As mentioned before, there is currently no cure for tinnitus. Any product claiming to cure this condition is not telling the truth.
The website also claims that there is a special price “today only” in order to get customers to buy quickly before doing any more research.
Purchase at least 3-bottles of Tinnitus 911 in a single transaction
Have your blood sugar tested and email a copy of those results to firstname.lastname@example.org (If levels are higher than normal, you qualify for this offer)
Use Tinnitus 911 daily according to our Suggested Use Recommendations and follow our Getting the Best Results with Tinnitus 911 for a complete period of ninety (90) days without interruption
Keep a daily written or typed journal for the 90 days, noting:
Each day/time you took the supplement.
A daily summary of how you complied with the recommendations given in Getting the Best Results with Tinnitus 911.
Have your blood sugar tested every 30 days (for the 90-day period) and send the results to email@example.com
If after 90 days you still have not seen any reduction in your blood sugar levels:
Contact customer service by phone and obtain a RMA (Return Merchandise Authorization) number and send us a return package
Write the RMA number on the outside of the shipping package and include the following in the package:
The 3 bottles, whether empty or containing remaining portions of the product
Include your complete ninety (90) day written or typed journal
Return the package to our fulfillment center within ninety-seven (97) days from the date your order was delivered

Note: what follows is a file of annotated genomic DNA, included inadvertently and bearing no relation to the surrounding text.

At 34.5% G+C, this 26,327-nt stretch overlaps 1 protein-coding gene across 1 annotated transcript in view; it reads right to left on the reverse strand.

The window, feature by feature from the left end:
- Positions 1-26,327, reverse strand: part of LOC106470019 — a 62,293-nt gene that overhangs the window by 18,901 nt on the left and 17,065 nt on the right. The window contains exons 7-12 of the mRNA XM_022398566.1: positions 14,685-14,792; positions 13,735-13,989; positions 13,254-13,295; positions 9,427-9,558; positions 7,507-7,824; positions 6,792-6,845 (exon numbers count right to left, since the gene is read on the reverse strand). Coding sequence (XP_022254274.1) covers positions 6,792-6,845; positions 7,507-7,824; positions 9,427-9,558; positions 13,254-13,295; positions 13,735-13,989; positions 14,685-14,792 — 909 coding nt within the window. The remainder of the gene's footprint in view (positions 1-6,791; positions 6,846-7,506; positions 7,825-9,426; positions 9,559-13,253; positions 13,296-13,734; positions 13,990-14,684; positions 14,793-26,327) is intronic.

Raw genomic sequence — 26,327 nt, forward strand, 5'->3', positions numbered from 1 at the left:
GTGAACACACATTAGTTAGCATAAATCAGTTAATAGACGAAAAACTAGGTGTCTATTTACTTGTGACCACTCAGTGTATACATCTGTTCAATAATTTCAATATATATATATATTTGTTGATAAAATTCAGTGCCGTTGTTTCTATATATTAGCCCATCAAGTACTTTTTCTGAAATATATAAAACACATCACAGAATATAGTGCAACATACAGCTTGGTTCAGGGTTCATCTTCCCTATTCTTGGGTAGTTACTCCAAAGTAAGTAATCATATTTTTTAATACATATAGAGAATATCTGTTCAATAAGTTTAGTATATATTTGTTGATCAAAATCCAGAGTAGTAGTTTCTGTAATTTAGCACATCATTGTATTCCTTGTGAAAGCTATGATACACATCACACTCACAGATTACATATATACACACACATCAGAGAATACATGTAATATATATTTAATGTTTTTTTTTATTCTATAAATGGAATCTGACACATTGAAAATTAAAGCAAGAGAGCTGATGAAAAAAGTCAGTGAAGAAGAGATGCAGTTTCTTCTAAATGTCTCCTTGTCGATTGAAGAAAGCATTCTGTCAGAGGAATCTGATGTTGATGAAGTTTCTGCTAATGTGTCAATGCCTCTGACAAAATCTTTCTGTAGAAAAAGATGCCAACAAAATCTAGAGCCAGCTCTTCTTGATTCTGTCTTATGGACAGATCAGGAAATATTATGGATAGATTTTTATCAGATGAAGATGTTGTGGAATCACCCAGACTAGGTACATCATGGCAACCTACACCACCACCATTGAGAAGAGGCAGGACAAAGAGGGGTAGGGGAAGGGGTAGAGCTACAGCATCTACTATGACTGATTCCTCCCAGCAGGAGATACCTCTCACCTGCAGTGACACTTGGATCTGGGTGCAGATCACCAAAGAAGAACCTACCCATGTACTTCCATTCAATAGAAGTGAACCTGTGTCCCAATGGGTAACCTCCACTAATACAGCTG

You need to pay for return shipping
As you can imagine, there will be very few people who will be eligible for this special $100 refund, especially if they don’t realize they need to keep a daily journal for the entire 90 days. However, these instructions are not clearly stated on their website, but posted on a separate page.
Who are PhytAge Laboratories?
PhytAge Labs is “dedicated to ongoing and relentless research in the fields of health, nutrition, aging and wellbeing” and is the company behind Tinnitus 911. However, when you click on Learn More about PhytAge Labs, it just takes you back to their other website explaining the product.
While PhytAge Labs’ listing on Amazon is listed as “out of stock” it looks like they are still selling Tinnitus 911 through one of their official websites. It’s unclear if they will continue selling on Amazon once more stock is made, or if they will only sell on their website.
This is one of the worst tinnitus products we’ve seen so far. There are so many red flags and inappropriate sales tactics that it’s genuinely upsetting to see. Tinnitus can be an incredibly frustrating condition so it’s disheartening to see that many sufferers will spend their money on a product like this in hopes of reducing their symptoms.
If you strictly go off of the Amazon reviews, you can see that the product was not helping many people. As with any supplement, especially one used to help a medical condition, all reviews should be taken with a grain of salt. It’s understandable that a supplement won’t work for everyone. However, based on their reviews, Tinnitus 911 doesn’t look like it was helping many people at all.
Their product website is also full of fear-mongering and dishonest claims. You should always be wary of a product that says it is 100% effective in curing tinnitus, when there is currently no cure available.
Unfortunately for tinnitus sufferers, you’ll need to keep looking to find a supplement that works best for you. While the ingredients used in Tinnitus 911 may help in certain cases, it’s better to avoid a company that uses so many negative tricks on customers.
Quiet Mind is a blog dedicated to turning a critical eye to tinnitus treatments and supplements. So many don’t work and are overhyped, we’re here to shed some light on some of the scams and successful products that claim to stop the ringing.